Stage set for relief rally in Asia as Washington deal nears
SYDNEY (Reuters) - Australian shares opened higher on Thursday, setting the stage for a relief rally in Asia with Washington on the cusp of securing a deal to lift the government's borrowing limit and avoid a historic default.
U.S. Senate leaders hammered out an agreement to break the fiscal impasse late on Wednesday, paving the way for U.S. lawmakers to end the drama in Washington just hours before the government exhausts its borrowing authority.
If it goes without a hitch, the deal should pass through Senate, then the House of Representatives, before President Barack Obama signs it into law.
MSCI's broadest index of Asia-Pacific shares outside Japan .MIAPJ0000PUS rose 0.2 percent in early trade as Australia's S&P/ASX 200 index .AXJO climbed 0.4 percent.
U.S. S&P 500 e-mini futures were little changed, taking a breather after a 1.2 percent rally.
Wall Street closed more than 1 percent higher on Wednesday on signs that a resolution was imminent, bringing the S&P 500 index .SPX within striking distance of a record high set last month.
The deal, however, does not resolve the fundamental issues of spending and deficits that divide Republicans and Democrats. It funds the government until January 15 and raises the debt limit through to February 7, so global markets face the possibility of another showdown in Washington early next year.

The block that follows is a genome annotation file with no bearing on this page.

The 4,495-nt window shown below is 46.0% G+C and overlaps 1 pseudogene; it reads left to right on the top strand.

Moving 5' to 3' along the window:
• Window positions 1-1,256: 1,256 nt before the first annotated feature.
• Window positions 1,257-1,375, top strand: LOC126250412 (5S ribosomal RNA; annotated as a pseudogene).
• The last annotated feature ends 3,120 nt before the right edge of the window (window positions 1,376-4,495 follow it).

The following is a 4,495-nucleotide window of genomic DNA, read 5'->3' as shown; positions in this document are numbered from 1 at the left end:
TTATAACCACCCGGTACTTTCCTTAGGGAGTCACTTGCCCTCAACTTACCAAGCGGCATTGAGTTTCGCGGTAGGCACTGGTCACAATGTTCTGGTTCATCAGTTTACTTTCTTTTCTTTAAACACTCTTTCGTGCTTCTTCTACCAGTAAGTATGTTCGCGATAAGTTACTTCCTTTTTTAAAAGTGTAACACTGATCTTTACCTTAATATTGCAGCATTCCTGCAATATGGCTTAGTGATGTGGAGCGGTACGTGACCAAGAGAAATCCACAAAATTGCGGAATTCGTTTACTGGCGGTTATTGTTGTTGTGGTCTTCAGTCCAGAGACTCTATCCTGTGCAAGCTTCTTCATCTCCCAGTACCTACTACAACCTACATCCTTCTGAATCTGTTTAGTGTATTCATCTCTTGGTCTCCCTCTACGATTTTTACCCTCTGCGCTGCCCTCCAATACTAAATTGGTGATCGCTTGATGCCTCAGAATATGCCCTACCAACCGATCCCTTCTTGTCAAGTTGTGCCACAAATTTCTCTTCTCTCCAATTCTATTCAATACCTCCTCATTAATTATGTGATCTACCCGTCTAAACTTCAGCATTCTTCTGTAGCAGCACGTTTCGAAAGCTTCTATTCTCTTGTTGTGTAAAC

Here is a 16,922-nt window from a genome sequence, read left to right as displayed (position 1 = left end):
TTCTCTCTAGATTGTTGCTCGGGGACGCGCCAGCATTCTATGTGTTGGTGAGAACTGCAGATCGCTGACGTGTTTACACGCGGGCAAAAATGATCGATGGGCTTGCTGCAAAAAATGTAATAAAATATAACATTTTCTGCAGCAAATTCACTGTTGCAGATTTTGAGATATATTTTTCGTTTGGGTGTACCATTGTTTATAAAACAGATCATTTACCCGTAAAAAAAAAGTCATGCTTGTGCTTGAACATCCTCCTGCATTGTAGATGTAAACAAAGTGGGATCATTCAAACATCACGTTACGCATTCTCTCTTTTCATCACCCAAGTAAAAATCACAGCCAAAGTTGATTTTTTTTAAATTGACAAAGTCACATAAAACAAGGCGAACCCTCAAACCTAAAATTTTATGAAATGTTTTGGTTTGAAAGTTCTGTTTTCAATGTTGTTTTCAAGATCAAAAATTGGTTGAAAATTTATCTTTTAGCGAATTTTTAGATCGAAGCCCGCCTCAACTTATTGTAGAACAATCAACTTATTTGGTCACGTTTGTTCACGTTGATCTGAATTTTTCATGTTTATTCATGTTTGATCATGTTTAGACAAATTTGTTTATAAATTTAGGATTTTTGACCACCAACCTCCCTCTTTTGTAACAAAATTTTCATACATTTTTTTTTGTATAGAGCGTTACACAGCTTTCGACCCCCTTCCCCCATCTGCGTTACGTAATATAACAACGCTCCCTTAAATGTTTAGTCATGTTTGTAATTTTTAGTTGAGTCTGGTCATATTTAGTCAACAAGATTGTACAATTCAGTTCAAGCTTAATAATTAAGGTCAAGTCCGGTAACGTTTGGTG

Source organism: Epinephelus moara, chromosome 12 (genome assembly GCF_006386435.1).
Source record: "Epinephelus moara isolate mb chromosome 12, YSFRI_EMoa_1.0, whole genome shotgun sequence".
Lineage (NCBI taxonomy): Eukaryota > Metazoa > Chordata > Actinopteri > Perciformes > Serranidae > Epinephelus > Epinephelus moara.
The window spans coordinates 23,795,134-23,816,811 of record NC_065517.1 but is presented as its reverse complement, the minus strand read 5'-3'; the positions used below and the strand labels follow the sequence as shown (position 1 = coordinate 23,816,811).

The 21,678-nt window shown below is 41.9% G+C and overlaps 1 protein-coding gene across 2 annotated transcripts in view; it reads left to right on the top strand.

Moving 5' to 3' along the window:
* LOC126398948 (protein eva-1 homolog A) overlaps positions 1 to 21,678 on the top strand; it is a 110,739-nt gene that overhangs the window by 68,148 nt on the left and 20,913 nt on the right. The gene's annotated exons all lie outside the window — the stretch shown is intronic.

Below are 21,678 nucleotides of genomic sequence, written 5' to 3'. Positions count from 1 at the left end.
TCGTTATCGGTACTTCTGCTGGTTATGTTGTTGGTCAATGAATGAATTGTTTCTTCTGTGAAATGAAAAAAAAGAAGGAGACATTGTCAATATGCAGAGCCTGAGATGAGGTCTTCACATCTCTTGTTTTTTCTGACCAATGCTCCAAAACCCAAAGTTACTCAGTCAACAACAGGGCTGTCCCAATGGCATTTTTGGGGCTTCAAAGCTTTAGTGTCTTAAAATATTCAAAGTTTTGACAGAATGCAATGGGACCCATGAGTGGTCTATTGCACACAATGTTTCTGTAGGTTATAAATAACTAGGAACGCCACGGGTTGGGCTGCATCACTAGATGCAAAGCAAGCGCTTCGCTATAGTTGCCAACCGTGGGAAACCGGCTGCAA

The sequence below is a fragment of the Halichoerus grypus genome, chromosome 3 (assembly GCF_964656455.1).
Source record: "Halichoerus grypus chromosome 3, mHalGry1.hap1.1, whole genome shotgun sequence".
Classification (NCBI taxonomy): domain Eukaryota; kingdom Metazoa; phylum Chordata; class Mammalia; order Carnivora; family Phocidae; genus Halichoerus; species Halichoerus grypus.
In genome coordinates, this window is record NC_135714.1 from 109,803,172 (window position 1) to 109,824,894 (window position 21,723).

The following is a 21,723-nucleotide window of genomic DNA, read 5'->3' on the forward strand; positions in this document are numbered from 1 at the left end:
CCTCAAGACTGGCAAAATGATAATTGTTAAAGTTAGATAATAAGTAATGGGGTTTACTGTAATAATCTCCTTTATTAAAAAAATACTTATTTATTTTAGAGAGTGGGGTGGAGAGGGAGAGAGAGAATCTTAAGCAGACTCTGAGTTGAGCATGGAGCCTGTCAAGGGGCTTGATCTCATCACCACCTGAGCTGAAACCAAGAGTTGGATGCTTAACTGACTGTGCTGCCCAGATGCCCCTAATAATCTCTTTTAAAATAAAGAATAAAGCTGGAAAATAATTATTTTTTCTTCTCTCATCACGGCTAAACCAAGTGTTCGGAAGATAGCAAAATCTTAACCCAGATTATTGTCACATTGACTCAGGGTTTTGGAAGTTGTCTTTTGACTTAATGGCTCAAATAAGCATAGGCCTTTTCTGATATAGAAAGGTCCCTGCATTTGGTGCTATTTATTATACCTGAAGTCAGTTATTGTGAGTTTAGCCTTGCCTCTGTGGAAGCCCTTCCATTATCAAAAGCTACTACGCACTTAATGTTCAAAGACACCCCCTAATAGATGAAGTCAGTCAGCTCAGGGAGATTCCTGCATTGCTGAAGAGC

"The can has been kicked further down the road... the reset button has been pushed and we will go thought this all again in two months time," said Evan Lucas, market strategist at IG in Melbourne.
But Lucas expected "normal trading" to return over the coming days as the earnings season kicks into gear.
The breakthrough couldn't have come at a better time for companies including Malaysia's UMW Oil & Gas, South Korea's Hyundai Rotem and the Philippines' Travellers International, which plan to raise about $1.7 billion in the IPO market. The deals are expected to be priced later on Thursday.
In the currency markets, the improved risk appetite saw investors favour high-yielding currencies including the Australian dollar.
The Aussie dollar hit a 4-month high of $0.9574 and scaled a 4-1/2 month peak of 94.46 yen.
The dollar index .DXY, which tracks the greenback's performance against a currency basket, was steady at 80.517, having reached a one-month high of 80.745 overnight.
Many traders are already trying to get past the fiscal drama and looking to see when a backlog of U.S. economic data including the September payrolls will be released once the partial government shutdown is lifted.
Once the antics are over in Washington, the markets will likely re-focus their attention on the economic releases and the timeline for the U.S. Federal Reserve's tapering of its bond-buying programme - a major driver of global assets in recent months.
The Fed stunned markets last month by electing to delay the start of the stimulus reduction.
DAVOS, Switzerland - Central banks have done their best to rescue the world economy by printing money and politicians must now act fast to enact structural reforms and pro-investment policies to boost growth, central bankers said on Saturday.